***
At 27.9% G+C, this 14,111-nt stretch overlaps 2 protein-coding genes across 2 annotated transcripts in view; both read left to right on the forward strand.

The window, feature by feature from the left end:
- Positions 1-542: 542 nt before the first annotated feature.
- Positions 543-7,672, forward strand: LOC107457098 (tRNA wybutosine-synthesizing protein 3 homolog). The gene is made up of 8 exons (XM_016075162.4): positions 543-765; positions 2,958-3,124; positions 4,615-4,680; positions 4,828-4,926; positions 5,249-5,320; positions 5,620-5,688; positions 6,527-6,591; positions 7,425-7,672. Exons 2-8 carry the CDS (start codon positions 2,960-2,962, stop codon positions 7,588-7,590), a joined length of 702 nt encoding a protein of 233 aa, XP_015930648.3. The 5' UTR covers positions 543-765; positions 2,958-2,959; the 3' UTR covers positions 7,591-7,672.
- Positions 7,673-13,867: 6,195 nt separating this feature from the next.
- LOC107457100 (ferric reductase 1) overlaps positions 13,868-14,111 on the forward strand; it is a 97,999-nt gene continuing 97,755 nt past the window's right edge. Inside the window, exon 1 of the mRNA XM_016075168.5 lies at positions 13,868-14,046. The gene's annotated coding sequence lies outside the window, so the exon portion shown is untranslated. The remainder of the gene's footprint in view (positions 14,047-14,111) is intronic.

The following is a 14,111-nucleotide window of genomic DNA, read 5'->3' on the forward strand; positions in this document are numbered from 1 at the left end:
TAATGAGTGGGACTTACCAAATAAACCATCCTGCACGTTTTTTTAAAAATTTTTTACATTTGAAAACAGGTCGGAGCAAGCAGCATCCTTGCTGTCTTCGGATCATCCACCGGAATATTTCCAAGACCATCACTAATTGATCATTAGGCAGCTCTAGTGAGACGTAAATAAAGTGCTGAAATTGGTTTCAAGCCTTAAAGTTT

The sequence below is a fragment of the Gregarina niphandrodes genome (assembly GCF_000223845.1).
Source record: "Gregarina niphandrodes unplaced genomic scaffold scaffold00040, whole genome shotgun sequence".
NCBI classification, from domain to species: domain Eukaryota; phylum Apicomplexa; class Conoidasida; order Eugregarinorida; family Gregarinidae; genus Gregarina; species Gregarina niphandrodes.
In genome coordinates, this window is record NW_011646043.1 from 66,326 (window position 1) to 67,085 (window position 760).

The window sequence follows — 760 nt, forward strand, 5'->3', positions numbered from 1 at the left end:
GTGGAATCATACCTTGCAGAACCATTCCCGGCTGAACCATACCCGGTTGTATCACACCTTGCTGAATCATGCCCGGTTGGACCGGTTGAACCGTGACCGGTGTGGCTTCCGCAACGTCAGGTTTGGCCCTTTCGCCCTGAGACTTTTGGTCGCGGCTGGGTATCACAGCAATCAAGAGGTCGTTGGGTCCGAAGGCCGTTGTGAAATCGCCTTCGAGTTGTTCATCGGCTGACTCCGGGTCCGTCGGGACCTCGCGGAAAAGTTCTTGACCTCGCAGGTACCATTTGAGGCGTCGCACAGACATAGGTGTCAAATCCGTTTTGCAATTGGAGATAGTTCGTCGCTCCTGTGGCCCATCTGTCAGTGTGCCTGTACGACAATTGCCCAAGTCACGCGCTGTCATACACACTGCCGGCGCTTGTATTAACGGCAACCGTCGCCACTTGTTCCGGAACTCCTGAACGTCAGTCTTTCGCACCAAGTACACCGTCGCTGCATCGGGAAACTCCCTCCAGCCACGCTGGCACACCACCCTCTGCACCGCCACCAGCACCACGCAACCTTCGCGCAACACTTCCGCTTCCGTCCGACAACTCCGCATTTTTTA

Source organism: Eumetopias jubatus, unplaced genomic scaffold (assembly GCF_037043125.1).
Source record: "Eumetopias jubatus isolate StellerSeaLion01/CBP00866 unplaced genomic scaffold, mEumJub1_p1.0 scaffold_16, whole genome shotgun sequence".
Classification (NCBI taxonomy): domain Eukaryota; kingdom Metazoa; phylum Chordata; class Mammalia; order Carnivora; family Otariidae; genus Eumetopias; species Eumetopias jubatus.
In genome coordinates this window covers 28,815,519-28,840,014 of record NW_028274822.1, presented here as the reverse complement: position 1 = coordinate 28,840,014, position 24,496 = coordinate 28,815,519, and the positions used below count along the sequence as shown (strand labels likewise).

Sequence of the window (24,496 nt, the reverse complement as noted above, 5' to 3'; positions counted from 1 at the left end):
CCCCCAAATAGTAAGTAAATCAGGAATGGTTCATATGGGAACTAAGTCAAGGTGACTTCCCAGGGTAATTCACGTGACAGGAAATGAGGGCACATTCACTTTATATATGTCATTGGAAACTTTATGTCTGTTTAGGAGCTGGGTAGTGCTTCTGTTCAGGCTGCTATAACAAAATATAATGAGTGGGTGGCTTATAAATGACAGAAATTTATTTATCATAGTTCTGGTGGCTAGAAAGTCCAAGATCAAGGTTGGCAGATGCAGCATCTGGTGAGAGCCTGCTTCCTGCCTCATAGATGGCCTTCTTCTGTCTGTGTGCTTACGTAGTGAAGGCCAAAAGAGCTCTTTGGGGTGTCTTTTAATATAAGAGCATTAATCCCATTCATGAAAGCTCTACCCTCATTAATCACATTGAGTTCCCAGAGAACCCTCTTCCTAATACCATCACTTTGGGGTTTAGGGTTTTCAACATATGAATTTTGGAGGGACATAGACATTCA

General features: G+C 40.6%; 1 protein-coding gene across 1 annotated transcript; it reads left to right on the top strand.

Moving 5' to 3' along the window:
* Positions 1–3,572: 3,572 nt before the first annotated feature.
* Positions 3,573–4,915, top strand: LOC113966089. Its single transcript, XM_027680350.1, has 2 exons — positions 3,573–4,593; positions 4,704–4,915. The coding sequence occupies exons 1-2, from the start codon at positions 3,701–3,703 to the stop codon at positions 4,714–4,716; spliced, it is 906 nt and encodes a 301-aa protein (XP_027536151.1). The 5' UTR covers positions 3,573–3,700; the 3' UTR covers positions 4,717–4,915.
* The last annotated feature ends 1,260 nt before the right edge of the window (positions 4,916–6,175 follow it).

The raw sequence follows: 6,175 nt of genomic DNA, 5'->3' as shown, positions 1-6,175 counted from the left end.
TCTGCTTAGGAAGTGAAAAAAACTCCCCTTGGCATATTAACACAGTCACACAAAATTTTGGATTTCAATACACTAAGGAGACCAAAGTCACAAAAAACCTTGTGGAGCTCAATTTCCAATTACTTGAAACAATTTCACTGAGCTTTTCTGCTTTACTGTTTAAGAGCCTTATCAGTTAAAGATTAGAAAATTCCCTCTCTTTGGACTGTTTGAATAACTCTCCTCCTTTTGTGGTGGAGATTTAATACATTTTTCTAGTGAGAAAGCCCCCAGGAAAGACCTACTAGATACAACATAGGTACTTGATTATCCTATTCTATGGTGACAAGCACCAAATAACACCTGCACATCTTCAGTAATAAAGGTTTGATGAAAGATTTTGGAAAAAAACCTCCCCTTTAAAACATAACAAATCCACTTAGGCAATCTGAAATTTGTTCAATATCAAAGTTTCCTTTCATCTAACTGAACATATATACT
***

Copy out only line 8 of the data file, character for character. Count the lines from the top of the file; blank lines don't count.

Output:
TAATGAGTGGGACTTACCAAATAAACCATCCTGCACGTTTTTTTAAAAATTTTTTACATTTGAAAACAGGTCGGAGCAAGCAGCATCCTTGCTGTCTTCGGATCATCCACCGGAATATTTCCAAGACCATCACTAATTGATCATTAGGCAGCTCTAGTGAGACGTAAATAAAGTGCTGAAATTGGTTTCAAGCCTTAAAGTTT